Since IL-9 is known to be also produced by Th2, Th17, and Tregs although in lesser amounts15,16,18, so we next tested the effect of EGFR inhibition on IL-9 induction in Th2, Th17, and iTregs. We found that blocking EGFR signaling using gefitinib significantly suppressed the IL-9 induction in Th2, Th17, and iTregs (Supplementary Fig. 3a). In addition to IL-9, in vitro differentiated Th9 cells also produce IL-101 while Th9 cells eliminate tumor in vivo by triggering IFN-γ production by CD8+ T cells22. To understand whether EGFR-deficient Th9 cells tend to produce IL-10 and/or IFN-γ and have the potential to adopt different phenotypes, WT and EGFR-deficient CD4+ T cells were differentiated into Th9 cells and the levels of IL-10 and IFN-γ were determined. There were no significant changes observed in the induction of both IL-10 and IFN-γ in EGFR-deficient Th9 cells as compared to WT Th9 cells (Supplementary Fig. 3b, c). These results apparently, indicates that the abrogation of EGFR signaling repressed IL-9 induction without influencing the expression of other cytokines in Th9 cells.
Areg is required for EGFR-mediated IL-9 induction in Th cells
Since EGFR activation requires the binding of its ligands, therefore we tested the expression of different EGFR ligands in Th9 cells, and found that Areg was upregulated both at mRNA and protein level in Th9 cells as compared to Th0 cells (Fig. 3a). Other EGFR ligands such as Tgfα, Egf, and Begf were not found to be expressed in Th9 cells as compared to Th0, suggesting a potential role of Areg-EGFR axis in the differentiation and functions of Th9 cells (Supplementary Fig. 4a). Interestingly, Th2, Th17, and iTregs expressed Areg and Egfr, in addition to Il9, at lower levels as compared to Th9 cells, indicating a positive correlation between Areg and IL-9 induction in Th cells (Supplementary Fig. 4b). To further validate the role of Areg in Th9 cell differentiation, we polarized Th9 cells in vitro with or without exogenous Areg. In the presence of exogenous Areg, the expression of Il9 and IL-9 production increased significantly in Th9 cells (Fig. 3b, c). In addition, the expression of Th9-associated genes, Spi1 and Irf4, was increased in Th9 cells cultured with exogenous Areg as compared to Th9 cells cultured without exogenous Areg (Fig. 3d). Moreover, exogenous Areg also enhanced Egfr expression in Th9 cells as compared to Th9 cells cultured without exogenous Areg (Fig. 3d). Consistently, Areg also boosted IL-9 and EGFR induction in Th2, Th17, and iTregs (Supplementary Fig. 4c). Furthermore, Th9-enhancing factors such as IL-3310,40 and TSLP11, led to an enhanced Areg expression in Th9 cells (Fig. 3e). In line with these observations, Areg neutralization with anti-Areg antibody significantly abrogated Il9 and Egfr expression and IL-9 production in Th9 cells (Fig. 3f). Similar to the findings in mouse Th9 cells, supplementation of exogenous Areg also increased EGFR and IL-9 induction in human Th9 cells (Fig. 3g).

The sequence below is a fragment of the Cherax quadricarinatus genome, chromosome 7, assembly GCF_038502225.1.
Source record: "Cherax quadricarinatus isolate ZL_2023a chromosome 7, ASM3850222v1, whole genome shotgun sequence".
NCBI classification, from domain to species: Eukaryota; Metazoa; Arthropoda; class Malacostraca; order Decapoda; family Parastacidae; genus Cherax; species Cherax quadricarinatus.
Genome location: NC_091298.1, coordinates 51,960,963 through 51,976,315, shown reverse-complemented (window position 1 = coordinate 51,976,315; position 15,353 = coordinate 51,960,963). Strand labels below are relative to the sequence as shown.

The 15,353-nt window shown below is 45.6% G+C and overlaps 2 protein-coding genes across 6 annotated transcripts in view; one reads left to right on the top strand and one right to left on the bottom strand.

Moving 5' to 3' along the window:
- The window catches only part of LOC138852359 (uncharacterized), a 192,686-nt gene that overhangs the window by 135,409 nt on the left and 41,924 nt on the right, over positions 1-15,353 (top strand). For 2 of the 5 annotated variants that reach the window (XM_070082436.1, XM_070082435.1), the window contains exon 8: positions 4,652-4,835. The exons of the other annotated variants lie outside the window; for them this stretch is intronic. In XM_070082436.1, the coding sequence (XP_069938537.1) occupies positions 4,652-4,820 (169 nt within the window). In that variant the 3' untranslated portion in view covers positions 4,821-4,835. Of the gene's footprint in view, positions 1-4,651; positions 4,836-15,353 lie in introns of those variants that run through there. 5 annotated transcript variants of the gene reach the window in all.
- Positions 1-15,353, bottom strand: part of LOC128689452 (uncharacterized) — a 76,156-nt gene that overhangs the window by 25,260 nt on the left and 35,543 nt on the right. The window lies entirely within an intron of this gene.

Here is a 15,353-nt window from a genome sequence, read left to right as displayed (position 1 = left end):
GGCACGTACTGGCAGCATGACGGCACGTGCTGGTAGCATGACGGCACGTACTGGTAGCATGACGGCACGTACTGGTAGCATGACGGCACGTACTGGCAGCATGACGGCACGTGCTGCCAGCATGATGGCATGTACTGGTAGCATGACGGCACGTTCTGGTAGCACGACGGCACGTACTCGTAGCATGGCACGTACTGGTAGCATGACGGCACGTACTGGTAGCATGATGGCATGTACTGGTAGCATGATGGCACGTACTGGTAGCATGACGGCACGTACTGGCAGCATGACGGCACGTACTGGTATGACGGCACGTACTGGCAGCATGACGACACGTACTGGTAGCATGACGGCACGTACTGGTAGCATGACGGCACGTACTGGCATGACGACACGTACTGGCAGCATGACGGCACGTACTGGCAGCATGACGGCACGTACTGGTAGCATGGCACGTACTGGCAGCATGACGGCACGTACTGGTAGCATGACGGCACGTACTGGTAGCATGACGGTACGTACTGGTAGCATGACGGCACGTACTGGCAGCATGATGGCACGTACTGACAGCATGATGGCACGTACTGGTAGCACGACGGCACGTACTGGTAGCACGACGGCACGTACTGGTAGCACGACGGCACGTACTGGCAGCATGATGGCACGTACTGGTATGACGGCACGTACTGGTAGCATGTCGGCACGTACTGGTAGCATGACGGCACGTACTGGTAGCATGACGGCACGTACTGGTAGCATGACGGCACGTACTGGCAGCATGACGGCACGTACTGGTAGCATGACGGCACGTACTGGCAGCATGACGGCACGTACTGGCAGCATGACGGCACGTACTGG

To further substantiate our claim on the role of Areg in Th9 cell differentiation, we isolated naïve CD4+ T cells from WT and Areg−/− mice and differentiated them into Th9 cells. Transcriptomics profiling identified differentially expressed genes in Areg−/− Th9 cells as compared to WT Th9 cells (Fig. 3h). Il9 was identified among the top downregulated genes in Areg−/− Th9 cells as compared to WT Th9 cells (Fig. 3i). We validated our RNA-Seq data by qPCR, and found that the expression of Il9 and Th9 cell-associated transcription factors, Spi1 and Batf, were decreased in Areg−/− Th9 cells as compared to WT Th9 cells (Fig. 3j). In addition, as compared to WT Th9 cells, Areg−/− Th9 cells showed a reduced expression of Egfr without affecting the expression of Il33r (Fig. 3j, k), suggesting that Areg is essential for EGFR and IL-9 induction in Th9 cells. There was also diminished IL-9 production in Areg−/− Th9 cells as compared to WT Th9 cells (Fig. 3l). Apparently, there was diminished IL-9 induction and Egfr expression in Th2, Th17, and iTregs upon Areg deletion (Supplementary Fig. 4d). While exogenous Areg failed to enhance Il9 expression in Th0 cells (Supplementary Fig. 4e), exogenous Areg together with TGF-β1 plus IL-4 resulted in a higher Il9 expression as compared to TGF-β1 or IL-4 alone (Supplementary Fig. 4f). Strikingly, in Egfrflox/floxXCd4-cre mice, Areg could not completely restore IL-9 induction in Th9 cells as compared to WT mice (Fig. 3m), indicating the fact that Areg mediates its effect on the differentiation of Th9 cells via EGFR. We further tested whether Areg-deficient Th9 cells produce IL-10 and IFN-γ, as these cytokines were found to be produced by Th9 cells in vitro and in vivo respectively. Our data indicates that there were no differential induction of IL-10 and IFN-γ in Areg-deficient Th9 cells, as compared to WT Th9 cells (Supplementary Fig. 4g, h). Taken together, these data demonstrated that Areg-mediated EGFR activation amplifies IL-9 induction in IL-9 producing Th cells.